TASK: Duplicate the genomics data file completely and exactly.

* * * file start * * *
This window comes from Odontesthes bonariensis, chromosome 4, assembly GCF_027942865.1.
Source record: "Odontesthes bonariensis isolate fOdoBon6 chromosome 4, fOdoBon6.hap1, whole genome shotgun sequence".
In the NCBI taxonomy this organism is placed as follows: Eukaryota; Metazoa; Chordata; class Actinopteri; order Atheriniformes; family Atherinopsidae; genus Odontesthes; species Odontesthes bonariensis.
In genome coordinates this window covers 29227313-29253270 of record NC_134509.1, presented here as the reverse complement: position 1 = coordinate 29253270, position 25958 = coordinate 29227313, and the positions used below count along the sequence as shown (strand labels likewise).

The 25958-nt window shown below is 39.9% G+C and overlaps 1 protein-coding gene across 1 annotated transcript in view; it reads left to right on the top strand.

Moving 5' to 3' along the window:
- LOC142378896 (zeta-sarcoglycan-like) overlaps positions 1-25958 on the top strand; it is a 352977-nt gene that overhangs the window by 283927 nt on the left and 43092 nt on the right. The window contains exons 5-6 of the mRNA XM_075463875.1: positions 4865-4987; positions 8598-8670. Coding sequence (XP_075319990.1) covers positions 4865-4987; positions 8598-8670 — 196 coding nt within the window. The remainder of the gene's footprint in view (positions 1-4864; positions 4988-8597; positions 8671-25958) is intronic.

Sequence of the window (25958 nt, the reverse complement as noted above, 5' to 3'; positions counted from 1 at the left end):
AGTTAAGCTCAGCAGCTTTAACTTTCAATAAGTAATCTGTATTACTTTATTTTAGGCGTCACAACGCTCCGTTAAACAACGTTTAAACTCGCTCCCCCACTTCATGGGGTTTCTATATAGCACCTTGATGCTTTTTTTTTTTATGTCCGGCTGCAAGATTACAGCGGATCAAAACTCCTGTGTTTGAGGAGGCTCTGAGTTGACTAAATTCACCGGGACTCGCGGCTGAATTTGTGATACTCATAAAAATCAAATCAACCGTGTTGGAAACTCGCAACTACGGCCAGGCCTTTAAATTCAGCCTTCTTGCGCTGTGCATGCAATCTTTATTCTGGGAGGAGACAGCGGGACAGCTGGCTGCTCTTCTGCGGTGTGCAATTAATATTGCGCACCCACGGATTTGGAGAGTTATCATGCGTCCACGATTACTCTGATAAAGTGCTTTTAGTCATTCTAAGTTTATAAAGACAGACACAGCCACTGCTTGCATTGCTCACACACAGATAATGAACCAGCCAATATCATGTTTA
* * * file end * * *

This window comes from Odontesthes bonariensis, chromosome 4, assembly GCF_027942865.1.
Source record: "Odontesthes bonariensis isolate fOdoBon6 chromosome 4, fOdoBon6.hap1, whole genome shotgun sequence".
In the NCBI taxonomy this organism is placed as follows: Eukaryota; Metazoa; Chordata; class Actinopteri; order Atheriniformes; family Atherinopsidae; genus Odontesthes; species Odontesthes bonariensis.
In genome coordinates this window covers 29227313-29253270 of record NC_134509.1, presented here as the reverse complement: position 1 = coordinate 29253270, position 25958 = coordinate 29227313, and the positions used below count along the sequence as shown (strand labels likewise).

The 25958-nt window shown below is 39.9% G+C and overlaps 1 protein-coding gene across 1 annotated transcript in view; it reads left to right on the top strand.

Moving 5' to 3' along the window:
- LOC142378896 (zeta-sarcoglycan-like) overlaps positions 1-25958 on the top strand; it is a 352977-nt gene that overhangs the window by 283927 nt on the left and 43092 nt on the right. The window contains exons 5-6 of the mRNA XM_075463875.1: positions 4865-4987; positions 8598-8670. Coding sequence (XP_075319990.1) covers positions 4865-4987; positions 8598-8670 — 196 coding nt within the window. The remainder of the gene's footprint in view (positions 1-4864; positions 4988-8597; positions 8671-25958) is intronic.

Sequence of the window (25958 nt, the reverse complement as noted above, 5' to 3'; positions counted from 1 at the left end):
AGTTAAGCTCAGCAGCTTTAACTTTCAATAAGTAATCTGTATTACTTTATTTTAGGCGTCACAACGCTCCGTTAAACAACGTTTAAACTCGCTCCCCCACTTCATGGGGTTTCTATATAGCACCTTGATGCTTTTTTTTTTTATGTCCGGCTGCAAGATTACAGCGGATCAAAACTCCTGTGTTTGAGGAGGCTCTGAGTTGACTAAATTCACCGGGACTCGCGGCTGAATTTGTGATACTCATAAAAATCAAATCAACCGTGTTGGAAACTCGCAACTACGGCCAGGCCTTTAAATTCAGCCTTCTTGCGCTGTGCATGCAATCTTTATTCTGGGAGGAGACAGCGGGACAGCTGGCTGCTCTTCTGCGGTGTGCAATTAATATTGCGCACCCACGGATTTGGAGAGTTATCATGCGTCCACGATTACTCTGATAAAGTGCTTTTAGTCATTCTAAGTTTATAAAGACAGACACAGCCACTGCTTGCATTGCTCACACACAGATAATGAACCAGCCAATATCATGTTTA